Book Image

OpenCV 3.x with Python By Example - Second Edition

By : Gabriel Garrido Calvo, Prateek Joshi
Book Image

OpenCV 3.x with Python By Example - Second Edition

By: Gabriel Garrido Calvo, Prateek Joshi

Overview of this book

Computer vision is found everywhere in modern technology. OpenCV for Python enables us to run computer vision algorithms in real time. With the advent of powerful machines, we have more processing power to work with. Using this technology, we can seamlessly integrate our computer vision applications into the cloud. Focusing on OpenCV 3.x and Python 3.6, this book will walk you through all the building blocks needed to build amazing computer vision applications with ease. We start off by manipulating images using simple filtering and geometric transformations. We then discuss affine and projective transformations and see how we can use them to apply cool advanced manipulations to your photos like resizing them while keeping the content intact or smoothly removing undesired elements. We will then cover techniques of object tracking, body part recognition, and object recognition using advanced techniques of machine learning such as artificial neural network. 3D reconstruction and augmented reality techniques are also included. The book covers popular OpenCV libraries with the help of examples. This book is a practical tutorial that covers various examples at different levels, teaching you about the different functions of OpenCV and their actual implementation. By the end of this book, you will have acquired the skills to use OpenCV and Python to develop real-world computer vision applications.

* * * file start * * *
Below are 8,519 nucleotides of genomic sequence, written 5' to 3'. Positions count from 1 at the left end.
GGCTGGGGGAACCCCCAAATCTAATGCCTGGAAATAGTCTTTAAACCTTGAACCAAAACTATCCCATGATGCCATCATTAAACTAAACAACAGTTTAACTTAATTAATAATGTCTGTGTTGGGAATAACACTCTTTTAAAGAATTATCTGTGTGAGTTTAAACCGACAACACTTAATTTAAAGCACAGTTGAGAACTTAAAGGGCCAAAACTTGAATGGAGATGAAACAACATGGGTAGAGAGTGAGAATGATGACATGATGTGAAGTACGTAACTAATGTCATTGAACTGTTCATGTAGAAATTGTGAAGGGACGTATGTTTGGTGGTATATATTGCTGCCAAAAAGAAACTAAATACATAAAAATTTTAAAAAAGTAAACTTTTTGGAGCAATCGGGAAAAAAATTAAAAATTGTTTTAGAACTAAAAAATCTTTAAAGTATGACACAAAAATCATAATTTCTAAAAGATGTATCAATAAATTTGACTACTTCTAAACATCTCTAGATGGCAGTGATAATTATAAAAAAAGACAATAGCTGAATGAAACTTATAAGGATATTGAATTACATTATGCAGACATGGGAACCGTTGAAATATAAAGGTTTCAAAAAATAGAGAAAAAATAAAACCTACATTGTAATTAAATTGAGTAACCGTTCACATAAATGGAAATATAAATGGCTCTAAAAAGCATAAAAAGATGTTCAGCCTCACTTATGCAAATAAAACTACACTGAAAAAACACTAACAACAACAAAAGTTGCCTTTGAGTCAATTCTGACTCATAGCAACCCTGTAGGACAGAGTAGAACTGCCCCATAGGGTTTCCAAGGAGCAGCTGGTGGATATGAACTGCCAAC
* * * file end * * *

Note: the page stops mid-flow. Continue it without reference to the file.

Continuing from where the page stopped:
Table of Contents (17 chapters)
Title Page
Copyright and Credits
Packt Upsell

Binary robust independent elementary features (BRIEF)

Even though we have FAST to quickly detect the keypoints, we still have to use SIFT or SURF to compute the descriptors. We need a way to quickly compute the descriptors as well. This is where BRIEF comes into the picture. BRIEF is a method for extracting feature descriptors. It cannot detect the keypoints by itself, so we need to use it in conjunction with a keypoint detector. The good thing about BRIEF is that it's compact and fast.

Consider the following image:

BRIEF takes the list of input keypoints and outputs an updated list. So, if you run BRIEF on this image, you will see something like this:

The following is the code:

import cv2 
import numpy as np 

input_image = cv2.imread('images/house.jpg') 
gray_image = cv2.cvtColor(input_image, cv2.COLOR_BGR2GRAY)

# Initiate FAST detector 
fast = cv2.FastFeatureDetector_create() 

# Initiate BRIEF extractor, before opencv 3.0.0 use cv2.DescriptorExtractor_create("BRIEF")
brief = cv2.xfeatures2d...